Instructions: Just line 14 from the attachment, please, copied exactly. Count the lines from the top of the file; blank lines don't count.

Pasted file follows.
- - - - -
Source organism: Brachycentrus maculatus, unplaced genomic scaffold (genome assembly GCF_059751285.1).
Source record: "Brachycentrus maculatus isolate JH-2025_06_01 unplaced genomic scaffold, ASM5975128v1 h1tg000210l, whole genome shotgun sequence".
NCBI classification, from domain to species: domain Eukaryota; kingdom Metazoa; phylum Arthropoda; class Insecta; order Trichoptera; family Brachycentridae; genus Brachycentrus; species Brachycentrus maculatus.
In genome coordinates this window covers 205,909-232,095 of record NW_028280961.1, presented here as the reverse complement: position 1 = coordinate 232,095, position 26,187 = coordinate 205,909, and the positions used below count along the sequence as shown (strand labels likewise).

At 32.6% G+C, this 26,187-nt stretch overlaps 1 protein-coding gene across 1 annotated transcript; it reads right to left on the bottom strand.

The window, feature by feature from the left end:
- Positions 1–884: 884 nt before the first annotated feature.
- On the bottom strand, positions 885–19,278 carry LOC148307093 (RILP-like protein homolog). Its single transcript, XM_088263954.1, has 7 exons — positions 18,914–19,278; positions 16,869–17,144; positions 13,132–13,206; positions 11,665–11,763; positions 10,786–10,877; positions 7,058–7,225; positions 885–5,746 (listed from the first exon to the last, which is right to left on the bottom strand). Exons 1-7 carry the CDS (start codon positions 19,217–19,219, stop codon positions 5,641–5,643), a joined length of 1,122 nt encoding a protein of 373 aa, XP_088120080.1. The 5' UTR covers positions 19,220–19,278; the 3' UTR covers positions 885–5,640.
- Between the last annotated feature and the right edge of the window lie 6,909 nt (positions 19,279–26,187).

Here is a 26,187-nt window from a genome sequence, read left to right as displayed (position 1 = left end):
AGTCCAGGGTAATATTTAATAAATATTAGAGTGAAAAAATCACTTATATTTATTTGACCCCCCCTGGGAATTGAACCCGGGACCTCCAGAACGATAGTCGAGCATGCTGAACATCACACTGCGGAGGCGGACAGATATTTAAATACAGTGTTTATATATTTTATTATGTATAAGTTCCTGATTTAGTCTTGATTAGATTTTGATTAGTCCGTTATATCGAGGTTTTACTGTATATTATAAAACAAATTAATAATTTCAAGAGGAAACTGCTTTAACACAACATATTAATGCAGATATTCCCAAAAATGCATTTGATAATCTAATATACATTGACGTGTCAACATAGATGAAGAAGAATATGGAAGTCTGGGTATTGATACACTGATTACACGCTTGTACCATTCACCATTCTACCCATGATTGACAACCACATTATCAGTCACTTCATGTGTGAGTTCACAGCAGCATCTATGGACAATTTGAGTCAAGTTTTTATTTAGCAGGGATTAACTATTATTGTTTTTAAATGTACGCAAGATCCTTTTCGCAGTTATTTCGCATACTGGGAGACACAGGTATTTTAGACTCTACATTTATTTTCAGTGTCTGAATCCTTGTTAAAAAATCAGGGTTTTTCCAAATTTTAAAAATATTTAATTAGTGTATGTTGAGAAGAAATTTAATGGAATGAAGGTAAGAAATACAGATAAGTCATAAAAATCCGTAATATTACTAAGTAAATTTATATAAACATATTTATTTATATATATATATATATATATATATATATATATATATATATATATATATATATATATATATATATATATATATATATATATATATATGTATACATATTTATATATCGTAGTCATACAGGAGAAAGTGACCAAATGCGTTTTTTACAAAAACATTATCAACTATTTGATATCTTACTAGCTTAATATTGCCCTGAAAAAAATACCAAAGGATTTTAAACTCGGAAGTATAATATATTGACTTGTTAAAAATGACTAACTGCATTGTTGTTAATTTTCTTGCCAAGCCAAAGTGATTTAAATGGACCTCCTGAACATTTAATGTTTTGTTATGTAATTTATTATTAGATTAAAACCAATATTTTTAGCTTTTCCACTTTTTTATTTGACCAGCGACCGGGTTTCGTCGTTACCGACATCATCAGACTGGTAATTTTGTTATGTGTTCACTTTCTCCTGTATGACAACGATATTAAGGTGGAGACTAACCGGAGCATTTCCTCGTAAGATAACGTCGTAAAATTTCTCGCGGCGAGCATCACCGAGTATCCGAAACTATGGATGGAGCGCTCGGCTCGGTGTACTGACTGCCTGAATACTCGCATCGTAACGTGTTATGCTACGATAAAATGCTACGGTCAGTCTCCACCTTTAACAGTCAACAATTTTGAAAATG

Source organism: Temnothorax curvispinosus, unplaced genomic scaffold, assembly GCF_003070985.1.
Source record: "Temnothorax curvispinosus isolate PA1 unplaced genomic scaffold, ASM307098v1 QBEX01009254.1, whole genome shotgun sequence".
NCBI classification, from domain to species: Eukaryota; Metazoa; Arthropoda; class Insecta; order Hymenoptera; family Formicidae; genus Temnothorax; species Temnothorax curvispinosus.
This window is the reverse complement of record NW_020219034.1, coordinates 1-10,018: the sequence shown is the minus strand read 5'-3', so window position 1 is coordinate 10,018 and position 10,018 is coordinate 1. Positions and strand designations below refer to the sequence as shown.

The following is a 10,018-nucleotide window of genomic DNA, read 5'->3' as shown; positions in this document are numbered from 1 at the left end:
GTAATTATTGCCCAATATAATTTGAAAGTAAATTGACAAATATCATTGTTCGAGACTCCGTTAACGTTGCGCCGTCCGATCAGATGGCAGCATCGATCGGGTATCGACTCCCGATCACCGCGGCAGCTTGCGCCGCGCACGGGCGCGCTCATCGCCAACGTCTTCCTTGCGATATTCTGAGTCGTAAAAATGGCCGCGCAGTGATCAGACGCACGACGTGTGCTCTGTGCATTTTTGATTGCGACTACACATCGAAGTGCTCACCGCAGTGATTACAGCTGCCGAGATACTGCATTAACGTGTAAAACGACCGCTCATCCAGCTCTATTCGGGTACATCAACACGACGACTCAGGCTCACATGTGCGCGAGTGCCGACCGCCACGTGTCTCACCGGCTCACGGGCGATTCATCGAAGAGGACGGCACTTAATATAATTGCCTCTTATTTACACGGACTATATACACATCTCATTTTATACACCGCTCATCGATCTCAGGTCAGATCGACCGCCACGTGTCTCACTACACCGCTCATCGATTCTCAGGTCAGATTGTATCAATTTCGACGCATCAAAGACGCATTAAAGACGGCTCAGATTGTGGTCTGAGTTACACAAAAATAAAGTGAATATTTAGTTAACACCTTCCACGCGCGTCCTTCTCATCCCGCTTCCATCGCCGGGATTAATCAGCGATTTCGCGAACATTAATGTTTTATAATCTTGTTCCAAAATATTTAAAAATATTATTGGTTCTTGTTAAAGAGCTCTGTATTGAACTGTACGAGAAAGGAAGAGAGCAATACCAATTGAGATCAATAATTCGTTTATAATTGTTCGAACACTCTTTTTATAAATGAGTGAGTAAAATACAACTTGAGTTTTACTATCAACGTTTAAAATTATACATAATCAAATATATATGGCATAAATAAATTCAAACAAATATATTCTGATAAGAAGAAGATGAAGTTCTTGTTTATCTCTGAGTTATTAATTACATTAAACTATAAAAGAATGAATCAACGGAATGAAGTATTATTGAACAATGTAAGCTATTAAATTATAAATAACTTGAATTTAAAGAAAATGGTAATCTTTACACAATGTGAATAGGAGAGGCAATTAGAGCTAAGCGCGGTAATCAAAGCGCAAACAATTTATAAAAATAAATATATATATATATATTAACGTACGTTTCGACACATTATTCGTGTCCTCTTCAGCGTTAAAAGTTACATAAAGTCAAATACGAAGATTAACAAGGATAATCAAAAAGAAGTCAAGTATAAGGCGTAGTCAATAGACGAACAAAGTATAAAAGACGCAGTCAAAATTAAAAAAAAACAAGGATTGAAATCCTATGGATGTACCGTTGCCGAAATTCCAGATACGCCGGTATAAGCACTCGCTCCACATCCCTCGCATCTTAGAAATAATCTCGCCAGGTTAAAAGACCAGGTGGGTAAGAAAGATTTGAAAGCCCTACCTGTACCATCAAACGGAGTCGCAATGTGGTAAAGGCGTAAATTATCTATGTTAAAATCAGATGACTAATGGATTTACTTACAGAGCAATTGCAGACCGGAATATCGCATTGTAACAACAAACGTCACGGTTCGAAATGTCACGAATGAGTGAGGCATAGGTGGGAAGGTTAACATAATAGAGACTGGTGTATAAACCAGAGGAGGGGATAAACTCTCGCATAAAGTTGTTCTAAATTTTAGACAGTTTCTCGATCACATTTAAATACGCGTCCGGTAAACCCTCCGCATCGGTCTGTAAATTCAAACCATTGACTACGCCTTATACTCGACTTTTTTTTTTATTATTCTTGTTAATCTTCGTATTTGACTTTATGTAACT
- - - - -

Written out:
NCBI classification, from domain to species: Eukaryota; Metazoa; Arthropoda; class Insecta; order Hymenoptera; family Formicidae; genus Temnothorax; species Temnothorax curvispinosus.